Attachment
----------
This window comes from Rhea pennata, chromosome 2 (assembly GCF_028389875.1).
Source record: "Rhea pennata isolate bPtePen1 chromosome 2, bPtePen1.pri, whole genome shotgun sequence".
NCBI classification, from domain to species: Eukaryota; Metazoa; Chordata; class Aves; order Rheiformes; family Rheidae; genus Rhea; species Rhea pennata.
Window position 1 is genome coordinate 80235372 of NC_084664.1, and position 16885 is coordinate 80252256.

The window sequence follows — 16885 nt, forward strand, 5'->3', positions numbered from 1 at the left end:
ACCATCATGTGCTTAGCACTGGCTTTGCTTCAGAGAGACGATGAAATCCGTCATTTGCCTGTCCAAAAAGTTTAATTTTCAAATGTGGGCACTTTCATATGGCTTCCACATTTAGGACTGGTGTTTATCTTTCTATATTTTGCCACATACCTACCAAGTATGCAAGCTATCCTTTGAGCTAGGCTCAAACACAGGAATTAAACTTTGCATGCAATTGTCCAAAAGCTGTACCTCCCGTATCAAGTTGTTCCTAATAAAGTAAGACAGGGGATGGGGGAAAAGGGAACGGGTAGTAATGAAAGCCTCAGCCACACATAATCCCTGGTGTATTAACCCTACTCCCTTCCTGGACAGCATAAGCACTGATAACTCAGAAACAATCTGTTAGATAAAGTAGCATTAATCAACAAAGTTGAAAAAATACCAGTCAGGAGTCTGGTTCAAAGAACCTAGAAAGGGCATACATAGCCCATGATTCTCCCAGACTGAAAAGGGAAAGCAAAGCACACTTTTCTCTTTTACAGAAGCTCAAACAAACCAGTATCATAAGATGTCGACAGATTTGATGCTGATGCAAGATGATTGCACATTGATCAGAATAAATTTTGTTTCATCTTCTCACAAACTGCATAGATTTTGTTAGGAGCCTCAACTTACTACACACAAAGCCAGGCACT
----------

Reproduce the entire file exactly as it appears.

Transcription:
This window comes from Rhea pennata, chromosome 2 (assembly GCF_028389875.1).
Source record: "Rhea pennata isolate bPtePen1 chromosome 2, bPtePen1.pri, whole genome shotgun sequence".
NCBI classification, from domain to species: Eukaryota; Metazoa; Chordata; class Aves; order Rheiformes; family Rheidae; genus Rhea; species Rhea pennata.
Window position 1 is genome coordinate 80235372 of NC_084664.1, and position 16885 is coordinate 80252256.

The window sequence follows — 16885 nt, forward strand, 5'->3', positions numbered from 1 at the left end:
ACCATCATGTGCTTAGCACTGGCTTTGCTTCAGAGAGACGATGAAATCCGTCATTTGCCTGTCCAAAAAGTTTAATTTTCAAATGTGGGCACTTTCATATGGCTTCCACATTTAGGACTGGTGTTTATCTTTCTATATTTTGCCACATACCTACCAAGTATGCAAGCTATCCTTTGAGCTAGGCTCAAACACAGGAATTAAACTTTGCATGCAATTGTCCAAAAGCTGTACCTCCCGTATCAAGTTGTTCCTAATAAAGTAAGACAGGGGATGGGGGAAAAGGGAACGGGTAGTAATGAAAGCCTCAGCCACACATAATCCCTGGTGTATTAACCCTACTCCCTTCCTGGACAGCATAAGCACTGATAACTCAGAAACAATCTGTTAGATAAAGTAGCATTAATCAACAAAGTTGAAAAAATACCAGTCAGGAGTCTGGTTCAAAGAACCTAGAAAGGGCATACATAGCCCATGATTCTCCCAGACTGAAAAGGGAAAGCAAAGCACACTTTTCTCTTTTACAGAAGCTCAAACAAACCAGTATCATAAGATGTCGACAGATTTGATGCTGATGCAAGATGATTGCACATTGATCAGAATAAATTTTGTTTCATCTTCTCACAAACTGCATAGATTTTGTTAGGAGCCTCAACTTACTACACACAAAGCCAGGCACT